While Corona generally supported Chavez and his United Farm Workers, he openly clashed with the farm labor leader over the union’s opposition to undocumented workers. Chavez and the UFW supported Immigration and Naturalization Service actions to deport illegal immigrant workers, whom they regarded as scabs.


Corona argued that undocumented workers should be organized rather than deported. That stance led him to the last great organizing effort of his life, the establishment in 1951 of Hermandad Mexicana Nacional, or National Mexican Brotherhood. By the 1960s, Hermandad began actively organizing illegal immigrants in California to improve their earning power in this country.

“I did have an important difference with Cesar,” Corona wrote in his autobiography. “This involved his, and the union’s position on the need to apprehend and deport undocumented Mexican immigrants who were being used as scabs by the growers. . . . The Hermandad believed that organizing undocumented farm workers was auxiliary to the union’s efforts to organize the fields. We supported an open immigration policy, as far as Mexico was concerned.”

Hermandad soon became a major immigrant services provider, with offices in North Hollywood, Santa Ana and Los Angeles. But by the end of 1992, federal grants, its largest source of income, dried up. In recent years, the organization was dogged by more than $4 million in debts, but Corona continued to believe in its mission.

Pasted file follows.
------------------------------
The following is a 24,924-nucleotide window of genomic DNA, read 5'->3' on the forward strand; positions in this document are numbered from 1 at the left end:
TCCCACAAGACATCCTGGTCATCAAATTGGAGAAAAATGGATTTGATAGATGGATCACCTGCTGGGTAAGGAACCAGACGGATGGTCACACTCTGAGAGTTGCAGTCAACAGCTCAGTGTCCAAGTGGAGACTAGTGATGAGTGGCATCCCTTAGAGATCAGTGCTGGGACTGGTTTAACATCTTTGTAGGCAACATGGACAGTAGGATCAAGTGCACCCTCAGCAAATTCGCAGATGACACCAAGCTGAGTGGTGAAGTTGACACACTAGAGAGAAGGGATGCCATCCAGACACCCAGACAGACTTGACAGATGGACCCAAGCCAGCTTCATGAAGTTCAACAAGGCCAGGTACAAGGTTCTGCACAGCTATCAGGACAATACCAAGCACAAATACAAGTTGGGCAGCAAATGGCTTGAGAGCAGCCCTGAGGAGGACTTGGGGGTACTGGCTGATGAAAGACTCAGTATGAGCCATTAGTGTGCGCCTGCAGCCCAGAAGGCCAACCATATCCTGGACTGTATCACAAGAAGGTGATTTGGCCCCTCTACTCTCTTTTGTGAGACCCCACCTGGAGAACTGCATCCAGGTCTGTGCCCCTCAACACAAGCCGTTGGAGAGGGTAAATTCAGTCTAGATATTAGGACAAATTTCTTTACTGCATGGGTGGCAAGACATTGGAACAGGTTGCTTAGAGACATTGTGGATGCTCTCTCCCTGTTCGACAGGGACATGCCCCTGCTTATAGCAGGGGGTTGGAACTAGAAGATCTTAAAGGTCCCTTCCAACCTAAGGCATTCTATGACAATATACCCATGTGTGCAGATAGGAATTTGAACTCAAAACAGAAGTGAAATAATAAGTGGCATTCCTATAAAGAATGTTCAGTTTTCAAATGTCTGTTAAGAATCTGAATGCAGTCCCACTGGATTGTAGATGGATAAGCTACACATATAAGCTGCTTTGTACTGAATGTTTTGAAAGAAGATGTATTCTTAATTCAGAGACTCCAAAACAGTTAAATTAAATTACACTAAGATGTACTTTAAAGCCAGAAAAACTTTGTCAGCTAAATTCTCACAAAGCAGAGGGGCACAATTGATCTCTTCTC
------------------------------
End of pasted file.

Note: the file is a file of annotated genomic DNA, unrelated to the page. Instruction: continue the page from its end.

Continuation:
In 1959, Corona joined with other Chicanos—U.S.-born citizens of Mexican descent—in Fresno to form the Mexican American Political Assn. As the first statewide Mexican American political group in California, the organization found its endorsement eagerly courted by Democratic and Republican candidates in the 1960s and ‘70s.

When he became the organization’s president in the early 1960s, Corona used the position to argue that Mexican American concerns deserved a presidential cabinet-rank position. In 1966, an angry Corona boycotted a White House conference on Mexican American affairs in El Paso because, he said, it was controlled by Anglos.

Corona was long active in liberal politics, working to establish Viva clubs for Democratic candidates, including Presidents John F. Kennedy and Lyndon B. Johnson, Sen. Robert F. Kennedy (D-N.Y.) and former California Gov. Edmund G. “Pat” Brown Sr. He was also an early supporter of former Los Angeles Mayor Tom Bradley.


He worked to elect Chicanos to the Los Angeles City Council, beginning in 1938 when he campaigned on behalf of a Mexican American activist named Eduardo Quevedo. Although Quevedo lost, Corona—who vowed never to run for public office—supported another Mexican American a decade later. That candidate was Roybal.

Although he never earned a college degree, Corona lectured at Stanford and taught at Cal State campuses at San Diego, Northridge, Fullerton and Los Angeles.

At Cal State L.A., where he taught for more than a decade in the 1970s and ‘80s, Corona led a faction of part-time teachers who wanted to turn the young Chicano Studies Department into an agent of social activism in the large Mexican American community surrounding the campus. Several part-time teachers, including Corona, were fired. During the turmoil, a fire was set outside department head Louis Negrete’s office and his car was set on fire in his garage at home.

When The Times characterized Corona as a Marxist-Leninist and a suspect in the fires, he sued the newspaper and Negrete. The libel suit was settled years later, with all parties agreeing not to disclose its terms.

Corona’s first wife, Blanche Taff, died in 1993. A year later, he married Angelina Castillo, who still works for Hermandad as its director of affordable housing.

In addition to his wife, he is survived by sons David, of San Luis Obispo, and Frank and Ernesto, both of Los Angeles; daughter Margo De Ley of Chicago; and three grandchildren.


Times staff writer Doug Smith contributed to this story.